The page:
Preliminary plans to build 150 single-family homes in Clarksville were approved by the Howard County Planning Board Thursday.
The project is called Enclave at Tierney Farm and will be built on an 89-acre lot located off Route 108 and Guilford Road. Joe Rutter, a principal at Land Design and Development and a representative for the development group, said the project is still years away, with an earliest possible groundbreaking date coming in 2016.
Rutter said details about the project, including the size, style and prices of the homes, have not yet been determined. The lot sizes will range from 6,000 square feet to 14,600 square feet.
He did say they would be "high-end" homes and will be hooked up to the county's sewage system, which currently does not service that area.
The development will include 15 units at moderate-income housing rates, a requirement,and the development will have 53 acres of open space, which is more than the 44 acres required. A large swath of open space located on the property will be bequeathed to the county's Department of Recreation and Parks, Rutter said.
The project will remove 14 of the 46 specimen trees (defined as 30 inches in diameter) on the site, according to a county staff report.
The development is located in the West School Region, the Pointers Run Elementary School District and the Clarksville Middle School District, according to the report.
The Planning Board approved the preliminary sketch plan for the project by a vote of 3-0; only Bill Santos, Phil Engleke and Jacqueline Easley were present at the meeting.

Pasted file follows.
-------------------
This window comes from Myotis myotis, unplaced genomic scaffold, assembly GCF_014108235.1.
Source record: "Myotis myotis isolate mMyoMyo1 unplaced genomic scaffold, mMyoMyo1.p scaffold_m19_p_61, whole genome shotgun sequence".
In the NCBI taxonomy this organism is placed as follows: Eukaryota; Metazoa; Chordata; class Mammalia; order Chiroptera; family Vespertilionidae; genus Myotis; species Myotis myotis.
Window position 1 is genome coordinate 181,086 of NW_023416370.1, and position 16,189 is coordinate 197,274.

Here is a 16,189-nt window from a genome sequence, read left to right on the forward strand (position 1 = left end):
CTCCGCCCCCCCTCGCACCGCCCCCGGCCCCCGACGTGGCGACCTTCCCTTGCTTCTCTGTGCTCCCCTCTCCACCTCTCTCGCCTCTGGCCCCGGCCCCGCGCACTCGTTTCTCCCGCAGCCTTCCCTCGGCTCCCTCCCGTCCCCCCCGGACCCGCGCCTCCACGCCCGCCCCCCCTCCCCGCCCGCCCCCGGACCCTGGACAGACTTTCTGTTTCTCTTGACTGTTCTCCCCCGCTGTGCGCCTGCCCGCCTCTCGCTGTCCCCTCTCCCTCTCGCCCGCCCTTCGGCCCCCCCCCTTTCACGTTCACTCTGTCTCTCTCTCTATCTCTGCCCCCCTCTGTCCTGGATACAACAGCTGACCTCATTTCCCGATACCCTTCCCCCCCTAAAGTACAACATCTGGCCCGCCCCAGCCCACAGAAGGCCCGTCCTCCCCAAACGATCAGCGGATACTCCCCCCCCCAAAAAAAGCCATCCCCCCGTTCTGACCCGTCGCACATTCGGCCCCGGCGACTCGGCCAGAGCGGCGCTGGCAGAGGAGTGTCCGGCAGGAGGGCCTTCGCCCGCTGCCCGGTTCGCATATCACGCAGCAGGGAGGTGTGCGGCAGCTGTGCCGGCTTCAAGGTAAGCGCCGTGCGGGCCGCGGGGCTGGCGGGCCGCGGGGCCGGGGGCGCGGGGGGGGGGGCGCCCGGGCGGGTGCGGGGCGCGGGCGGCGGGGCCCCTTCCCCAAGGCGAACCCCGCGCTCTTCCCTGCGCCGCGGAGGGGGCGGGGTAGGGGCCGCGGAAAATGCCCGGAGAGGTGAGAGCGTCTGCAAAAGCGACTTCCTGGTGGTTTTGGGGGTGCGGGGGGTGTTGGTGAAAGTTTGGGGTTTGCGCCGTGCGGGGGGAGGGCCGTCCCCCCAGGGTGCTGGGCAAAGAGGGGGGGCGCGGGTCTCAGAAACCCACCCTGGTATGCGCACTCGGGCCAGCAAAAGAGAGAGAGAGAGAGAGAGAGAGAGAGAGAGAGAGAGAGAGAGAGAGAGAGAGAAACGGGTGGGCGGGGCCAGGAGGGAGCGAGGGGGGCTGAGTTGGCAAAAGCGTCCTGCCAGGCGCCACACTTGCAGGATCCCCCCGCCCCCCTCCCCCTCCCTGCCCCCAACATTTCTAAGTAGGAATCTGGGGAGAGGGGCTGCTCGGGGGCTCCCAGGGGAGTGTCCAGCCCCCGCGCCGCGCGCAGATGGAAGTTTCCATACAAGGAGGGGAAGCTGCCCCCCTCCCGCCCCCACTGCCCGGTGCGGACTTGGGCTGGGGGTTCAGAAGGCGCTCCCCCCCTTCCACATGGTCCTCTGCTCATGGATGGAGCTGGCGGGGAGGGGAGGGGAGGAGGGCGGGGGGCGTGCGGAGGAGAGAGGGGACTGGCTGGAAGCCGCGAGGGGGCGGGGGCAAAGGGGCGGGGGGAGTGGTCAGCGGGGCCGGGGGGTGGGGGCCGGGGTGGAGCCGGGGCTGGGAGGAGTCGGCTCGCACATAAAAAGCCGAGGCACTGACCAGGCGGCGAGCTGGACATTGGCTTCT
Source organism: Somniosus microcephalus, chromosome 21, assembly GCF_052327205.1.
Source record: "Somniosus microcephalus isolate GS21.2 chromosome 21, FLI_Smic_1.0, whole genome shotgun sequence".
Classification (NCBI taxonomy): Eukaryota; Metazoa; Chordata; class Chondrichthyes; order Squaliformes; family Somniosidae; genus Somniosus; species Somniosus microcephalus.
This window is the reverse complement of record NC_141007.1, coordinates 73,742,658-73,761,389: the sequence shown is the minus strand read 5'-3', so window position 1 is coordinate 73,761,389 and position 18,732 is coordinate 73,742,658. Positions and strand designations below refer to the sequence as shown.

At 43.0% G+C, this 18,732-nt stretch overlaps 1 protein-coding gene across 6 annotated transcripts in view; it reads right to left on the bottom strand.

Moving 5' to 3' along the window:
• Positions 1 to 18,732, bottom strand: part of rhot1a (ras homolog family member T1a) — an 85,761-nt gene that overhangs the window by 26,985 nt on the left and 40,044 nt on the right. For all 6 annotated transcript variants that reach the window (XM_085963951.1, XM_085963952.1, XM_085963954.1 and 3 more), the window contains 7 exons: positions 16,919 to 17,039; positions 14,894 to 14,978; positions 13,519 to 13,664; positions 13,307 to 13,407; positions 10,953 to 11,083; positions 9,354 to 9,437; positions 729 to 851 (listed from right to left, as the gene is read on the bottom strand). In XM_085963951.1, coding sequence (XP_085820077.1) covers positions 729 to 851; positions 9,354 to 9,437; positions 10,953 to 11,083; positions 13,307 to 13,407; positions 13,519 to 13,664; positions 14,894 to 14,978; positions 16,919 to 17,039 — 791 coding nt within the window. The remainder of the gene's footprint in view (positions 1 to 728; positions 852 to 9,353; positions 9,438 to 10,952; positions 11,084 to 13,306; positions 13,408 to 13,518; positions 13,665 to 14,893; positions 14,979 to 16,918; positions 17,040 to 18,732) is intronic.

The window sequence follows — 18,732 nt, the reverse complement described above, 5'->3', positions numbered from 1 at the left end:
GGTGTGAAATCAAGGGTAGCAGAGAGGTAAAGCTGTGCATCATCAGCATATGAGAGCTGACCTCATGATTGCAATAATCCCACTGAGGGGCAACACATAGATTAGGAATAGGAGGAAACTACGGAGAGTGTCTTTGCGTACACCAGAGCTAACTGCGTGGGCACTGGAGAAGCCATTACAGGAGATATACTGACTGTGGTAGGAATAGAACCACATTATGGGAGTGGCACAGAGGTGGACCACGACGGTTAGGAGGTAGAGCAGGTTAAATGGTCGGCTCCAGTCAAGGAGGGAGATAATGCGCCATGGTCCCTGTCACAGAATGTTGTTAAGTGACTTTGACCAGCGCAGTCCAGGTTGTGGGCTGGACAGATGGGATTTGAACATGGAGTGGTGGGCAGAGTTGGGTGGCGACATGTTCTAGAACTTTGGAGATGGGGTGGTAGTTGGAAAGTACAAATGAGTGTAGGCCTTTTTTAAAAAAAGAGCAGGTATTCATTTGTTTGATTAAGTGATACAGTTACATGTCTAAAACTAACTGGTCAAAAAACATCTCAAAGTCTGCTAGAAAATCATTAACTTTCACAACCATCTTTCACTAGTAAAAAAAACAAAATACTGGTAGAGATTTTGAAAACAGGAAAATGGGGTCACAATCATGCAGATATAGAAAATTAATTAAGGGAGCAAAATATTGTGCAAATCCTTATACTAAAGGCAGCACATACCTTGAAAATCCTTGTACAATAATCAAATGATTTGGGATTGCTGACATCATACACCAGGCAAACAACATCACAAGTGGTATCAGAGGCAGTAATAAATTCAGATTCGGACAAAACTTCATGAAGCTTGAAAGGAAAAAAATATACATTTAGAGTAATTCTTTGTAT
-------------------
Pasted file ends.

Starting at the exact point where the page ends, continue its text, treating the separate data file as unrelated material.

He said the project is being delayed by a county system called the housing unit allocation chart. The system places a limit on how many new housing units can be developed in specific areas within the county in a given year. He said there are no allocations left in the designated planning area for his project this year, meaning the development will need to wait until at least the next fiscal year.
"Right now, we know we can't do anything until July," he said.
If the allocations are granted, Rutter said he can begin submitting final and more detailed plans to the county later this year.
A handful of nearby residents attended the public meeting to testify against the project. The concerns included increasing traffic on Guilford Road and environmental concerns for the project.
According to county staff, the project meets necessary requirements in those areas, and it will need to meet more requirements, including a traffic study and an evaluation by the Maryland Department of Environment, before it can be built.